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Diabetes treatable: Researchers cure diabetic Lab-mice

Diabetes treatable: Researchers cure diabetic Lab-mice

There’s good news for patients suffering from Diabetes Mellitus since a research team may have found a cure to the disease that effected 415 million of the world population.

A research study last year, led by Jeffrey Millman at Washington University in St. Louis, Missouri, has found that infusing mice with stem cells could offer a better treatment option to treating Diabetes and now it seems the same team has found a cure at least in lab mice.

According to statistics, more than 34 million Americans are suffering from diabetes which makes it to approximately 10% of the population according to the American Diabetes Association.

Insulin which is normally produced in the Pancreas is not produced in proper amounts in people suffering from Diabetes.

Diabetics are characterized by their difficulty producing or managing insulin and this requires careful monitoring, a strict diet, exercise, and expensive insulin shots directly into the bloodstream as needed.

Dr Millman’s study on diabetic lab mice foregoes these shots and instead uses beta cells to secrete the insulin for you.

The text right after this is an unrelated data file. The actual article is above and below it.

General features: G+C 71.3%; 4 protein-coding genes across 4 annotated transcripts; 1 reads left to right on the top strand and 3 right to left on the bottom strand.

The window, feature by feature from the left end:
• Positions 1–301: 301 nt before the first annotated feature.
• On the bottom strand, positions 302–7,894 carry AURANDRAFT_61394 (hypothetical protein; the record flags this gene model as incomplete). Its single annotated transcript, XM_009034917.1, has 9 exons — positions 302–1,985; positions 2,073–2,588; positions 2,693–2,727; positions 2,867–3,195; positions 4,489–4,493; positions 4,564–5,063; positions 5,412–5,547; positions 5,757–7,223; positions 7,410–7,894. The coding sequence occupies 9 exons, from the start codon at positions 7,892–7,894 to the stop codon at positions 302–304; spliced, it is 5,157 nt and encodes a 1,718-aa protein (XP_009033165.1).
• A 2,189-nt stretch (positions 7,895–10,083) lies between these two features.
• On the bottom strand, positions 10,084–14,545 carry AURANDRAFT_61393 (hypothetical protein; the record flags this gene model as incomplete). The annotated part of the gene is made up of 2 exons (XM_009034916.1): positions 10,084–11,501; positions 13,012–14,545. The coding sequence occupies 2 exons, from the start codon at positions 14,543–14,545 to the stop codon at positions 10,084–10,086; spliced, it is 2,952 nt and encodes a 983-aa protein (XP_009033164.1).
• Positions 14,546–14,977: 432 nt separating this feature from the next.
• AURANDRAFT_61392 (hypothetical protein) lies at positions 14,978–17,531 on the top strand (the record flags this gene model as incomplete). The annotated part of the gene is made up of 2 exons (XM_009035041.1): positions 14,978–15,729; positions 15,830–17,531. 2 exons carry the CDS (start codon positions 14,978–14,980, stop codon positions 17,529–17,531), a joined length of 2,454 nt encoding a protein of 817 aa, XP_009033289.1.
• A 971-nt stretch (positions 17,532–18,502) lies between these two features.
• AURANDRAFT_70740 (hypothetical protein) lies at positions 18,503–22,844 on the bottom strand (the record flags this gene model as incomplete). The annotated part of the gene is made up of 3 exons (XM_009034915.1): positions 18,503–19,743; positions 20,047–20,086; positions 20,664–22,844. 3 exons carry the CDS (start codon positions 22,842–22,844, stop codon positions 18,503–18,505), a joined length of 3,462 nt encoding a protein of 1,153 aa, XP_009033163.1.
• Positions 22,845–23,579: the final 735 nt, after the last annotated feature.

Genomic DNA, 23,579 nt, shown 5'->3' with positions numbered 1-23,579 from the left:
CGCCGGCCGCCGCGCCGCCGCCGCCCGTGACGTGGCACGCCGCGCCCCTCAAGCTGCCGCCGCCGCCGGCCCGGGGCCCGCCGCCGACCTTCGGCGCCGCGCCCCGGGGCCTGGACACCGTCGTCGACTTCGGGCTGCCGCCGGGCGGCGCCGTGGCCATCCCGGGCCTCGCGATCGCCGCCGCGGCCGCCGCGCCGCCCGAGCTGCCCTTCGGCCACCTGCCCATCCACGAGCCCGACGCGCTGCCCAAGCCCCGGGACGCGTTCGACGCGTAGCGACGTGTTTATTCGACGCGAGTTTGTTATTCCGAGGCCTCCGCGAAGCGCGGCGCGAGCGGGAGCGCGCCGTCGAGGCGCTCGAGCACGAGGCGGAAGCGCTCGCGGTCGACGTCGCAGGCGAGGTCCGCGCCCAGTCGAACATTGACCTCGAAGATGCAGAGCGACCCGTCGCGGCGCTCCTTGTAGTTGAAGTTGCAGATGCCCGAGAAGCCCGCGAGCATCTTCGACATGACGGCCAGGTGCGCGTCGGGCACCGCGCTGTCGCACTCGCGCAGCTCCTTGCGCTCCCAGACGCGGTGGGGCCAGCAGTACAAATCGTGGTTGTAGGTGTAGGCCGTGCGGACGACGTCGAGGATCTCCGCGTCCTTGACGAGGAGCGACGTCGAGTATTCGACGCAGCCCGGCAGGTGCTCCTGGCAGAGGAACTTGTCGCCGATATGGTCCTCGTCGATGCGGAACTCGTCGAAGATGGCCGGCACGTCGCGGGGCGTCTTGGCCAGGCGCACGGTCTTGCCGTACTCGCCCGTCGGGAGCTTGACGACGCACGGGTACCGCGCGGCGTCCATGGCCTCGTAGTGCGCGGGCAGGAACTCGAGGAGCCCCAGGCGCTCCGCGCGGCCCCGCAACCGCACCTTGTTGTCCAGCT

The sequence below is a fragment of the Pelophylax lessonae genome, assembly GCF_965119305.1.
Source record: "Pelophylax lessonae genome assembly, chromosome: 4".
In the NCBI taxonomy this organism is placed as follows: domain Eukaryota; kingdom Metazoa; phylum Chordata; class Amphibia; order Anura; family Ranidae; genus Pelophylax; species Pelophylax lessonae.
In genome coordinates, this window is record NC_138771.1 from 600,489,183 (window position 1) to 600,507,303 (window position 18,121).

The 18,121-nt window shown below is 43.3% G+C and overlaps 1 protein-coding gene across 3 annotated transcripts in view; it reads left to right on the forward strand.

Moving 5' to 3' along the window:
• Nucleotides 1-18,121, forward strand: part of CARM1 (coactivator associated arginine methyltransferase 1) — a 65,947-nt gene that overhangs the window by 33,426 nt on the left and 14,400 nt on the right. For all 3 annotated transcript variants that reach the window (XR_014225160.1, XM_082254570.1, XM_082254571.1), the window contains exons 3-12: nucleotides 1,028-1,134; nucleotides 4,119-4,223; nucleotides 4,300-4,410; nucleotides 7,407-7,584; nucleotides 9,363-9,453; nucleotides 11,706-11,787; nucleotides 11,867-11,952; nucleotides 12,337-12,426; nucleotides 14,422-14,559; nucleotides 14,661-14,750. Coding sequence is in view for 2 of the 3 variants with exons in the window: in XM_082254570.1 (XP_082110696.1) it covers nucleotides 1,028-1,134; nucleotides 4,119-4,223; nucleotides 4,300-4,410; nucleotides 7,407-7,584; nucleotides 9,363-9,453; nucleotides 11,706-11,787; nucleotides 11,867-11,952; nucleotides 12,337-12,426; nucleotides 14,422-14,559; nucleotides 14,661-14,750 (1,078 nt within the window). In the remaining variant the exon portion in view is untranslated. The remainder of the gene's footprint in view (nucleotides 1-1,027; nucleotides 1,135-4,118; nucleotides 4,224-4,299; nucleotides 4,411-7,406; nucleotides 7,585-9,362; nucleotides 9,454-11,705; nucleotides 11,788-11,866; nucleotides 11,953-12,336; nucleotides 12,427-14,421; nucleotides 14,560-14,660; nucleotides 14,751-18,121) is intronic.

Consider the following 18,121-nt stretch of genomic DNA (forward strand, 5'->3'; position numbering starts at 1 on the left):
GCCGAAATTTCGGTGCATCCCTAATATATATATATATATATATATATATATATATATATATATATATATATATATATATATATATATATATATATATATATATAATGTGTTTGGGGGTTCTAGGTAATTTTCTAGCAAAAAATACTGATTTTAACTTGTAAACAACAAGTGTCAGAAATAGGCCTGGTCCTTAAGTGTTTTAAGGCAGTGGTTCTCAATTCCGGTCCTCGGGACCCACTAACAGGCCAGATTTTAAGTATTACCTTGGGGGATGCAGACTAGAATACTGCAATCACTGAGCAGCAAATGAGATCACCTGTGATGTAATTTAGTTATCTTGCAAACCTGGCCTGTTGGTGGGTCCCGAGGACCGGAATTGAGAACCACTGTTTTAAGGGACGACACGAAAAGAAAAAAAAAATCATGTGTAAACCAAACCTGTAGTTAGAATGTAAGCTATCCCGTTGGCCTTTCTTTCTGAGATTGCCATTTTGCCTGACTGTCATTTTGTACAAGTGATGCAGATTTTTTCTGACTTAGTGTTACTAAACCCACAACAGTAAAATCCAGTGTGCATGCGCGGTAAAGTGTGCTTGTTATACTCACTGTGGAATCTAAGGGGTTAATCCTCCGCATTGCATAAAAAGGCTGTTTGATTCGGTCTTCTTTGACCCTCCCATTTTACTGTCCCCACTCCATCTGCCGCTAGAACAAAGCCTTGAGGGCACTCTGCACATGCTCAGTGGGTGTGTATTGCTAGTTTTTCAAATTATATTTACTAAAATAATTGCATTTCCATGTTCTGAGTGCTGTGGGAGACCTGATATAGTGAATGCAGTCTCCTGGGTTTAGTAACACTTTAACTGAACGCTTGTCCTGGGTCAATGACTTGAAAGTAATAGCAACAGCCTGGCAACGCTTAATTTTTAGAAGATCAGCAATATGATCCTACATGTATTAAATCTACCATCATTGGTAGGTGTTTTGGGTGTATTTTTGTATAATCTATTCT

It may be noted that the induced pluripotent stem cells (iPS cells) are essentially a blank slate and can be tricked into becoming almost any other type of cell in the body.

In a new study, the team improved on the technique it had developed last year to produce and introduce these cells into the bloodstream. When converting the stem cells into another type of cell, there are always mistakes and random cells enter into the mix along with the insulin-producing ones. These cells are harmless, but they don’t pull their weight.

“The more off-target cells you get, the less therapeutically relevant cells you have,” Millman told.

“You need about a billion beta cells to cure a person of diabetes. But if a quarter of the cells you make are actually liver cells or other pancreas cells, instead of needing a billion cells, you’ll need 1.25 billion. It makes curing the disease 25% more difficult,” he added.

According to Millman’s team when these new cells were infused into diabetic mice the blood sugar levels in the mice stabilized leaving the mice functionally cured of the disease for up to nine months.

Granted, it’s just an animal trial. The results shouldn’t be interpreted as a cure for humans. But it’s a promising start.


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